Cherington: 'We've earned the criticism'

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Cherington: 'We've earned the criticism'

NEW YORK -- The Red Sox can't escape their recent past. Every day, it seems, comes an anecdote or a news report surrounding the team's clubhouse dynamic.

The most recent came Sunday when the New York Daily News reported that former Red Sox catcher Kelly Shoppach -- and not Adrian Gonzalez -- was the person behind contacting ownership to request a late-July meeting about manager Bobby Valentine.

General manager Ben Cherington wouldn't comment on the report, though a source with direct knowledge of the case labeled it "not true."

But Cherington did say the Sox can't complain about the feeding frenzy that exists.

"Normally when you're being scrutinized, there's a reason for it," said Cherington. "When things aren't going the way you want them to, normally you're scrutinized more. We sort of made that bed ourselves and it's up to us to make it better.

"When we make it better, there'll be less scrutiny and with less scrutiny, probably fewer distractions. I'm focused on trying to find ways to make our current situation better. I know that's what the players are doing, the coaches, certainly Bobby (Valentine) is doing. While we're in this, we've got to deal with the questions because we're not performing up the standard we expect and until we do, that scrutiny is going to be there."

Cherington said he finds no fault with the team's effort on the field and believes the players are prepared.

"That's all I can ask for," he said. "But we've had a good effort all year. We just haven't gotten it done on the field enough. When things aren't going well in a place like Boston, there's going to be attention to that and everyone in Baseball Ops is responsible for making it better.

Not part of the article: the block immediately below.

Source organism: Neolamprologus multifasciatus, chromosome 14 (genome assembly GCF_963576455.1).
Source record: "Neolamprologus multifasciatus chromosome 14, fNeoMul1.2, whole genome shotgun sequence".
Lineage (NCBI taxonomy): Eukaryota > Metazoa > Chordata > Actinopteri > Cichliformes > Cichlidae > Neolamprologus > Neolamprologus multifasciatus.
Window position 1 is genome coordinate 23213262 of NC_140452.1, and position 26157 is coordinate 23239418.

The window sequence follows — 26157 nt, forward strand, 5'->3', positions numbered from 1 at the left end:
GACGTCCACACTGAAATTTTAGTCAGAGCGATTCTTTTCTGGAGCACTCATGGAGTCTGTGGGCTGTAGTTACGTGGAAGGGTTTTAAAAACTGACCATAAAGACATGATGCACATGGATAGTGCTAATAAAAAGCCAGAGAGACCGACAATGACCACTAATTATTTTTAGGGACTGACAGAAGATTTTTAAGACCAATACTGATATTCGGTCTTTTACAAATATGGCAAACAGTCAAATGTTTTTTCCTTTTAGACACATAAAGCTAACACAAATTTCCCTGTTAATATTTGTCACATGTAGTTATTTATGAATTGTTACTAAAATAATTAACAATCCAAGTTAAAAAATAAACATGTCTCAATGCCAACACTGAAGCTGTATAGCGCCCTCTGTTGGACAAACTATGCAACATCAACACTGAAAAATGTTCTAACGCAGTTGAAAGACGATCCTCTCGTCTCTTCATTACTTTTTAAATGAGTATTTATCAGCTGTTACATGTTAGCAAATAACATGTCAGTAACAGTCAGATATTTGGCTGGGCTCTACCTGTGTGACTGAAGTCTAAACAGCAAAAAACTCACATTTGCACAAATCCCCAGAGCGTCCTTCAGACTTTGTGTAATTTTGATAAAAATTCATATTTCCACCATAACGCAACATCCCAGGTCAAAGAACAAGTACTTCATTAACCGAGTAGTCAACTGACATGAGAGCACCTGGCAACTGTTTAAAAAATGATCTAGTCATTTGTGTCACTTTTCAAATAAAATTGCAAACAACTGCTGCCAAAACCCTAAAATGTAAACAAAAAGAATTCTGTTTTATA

"Until we do, we've earned the criticism, we've earned the scrutiny. It's part of being in the game in Boston. There's great upside to being in this game in Boston when things are going well. When things aren't going well, you've got to deal with a lot of questions. It's our job to not deal with as many questions."

Dee Gordon homers leading off as Marlins mourn Jose Fernandez

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Dee Gordon homers leading off as Marlins mourn Jose Fernandez

MIAMI - Dee Gordon hit an emotional homer in Miami's first at-bat following the death of Marlins ace Jose Fernandez in a boating accident.

Leading off the first inning Monday night against the New York Mets, Gordon pulled a 2-0 pitch from Bartolo Colon over the wall in right for his first homer of the season.

Gordon circled the bases slowly and was crying when he reached home plate. He tapped his chest and waved toward the sky, and then sobbed as teammates hugged him in the dugout.

Gordon took the first pitch batting right-handed, in tribute to the right-handed Fernandez. Gordon then switched to his normal left side.

Fernandez died Sunday morning, prompting the Marlins to cancel their game that day against Atlanta.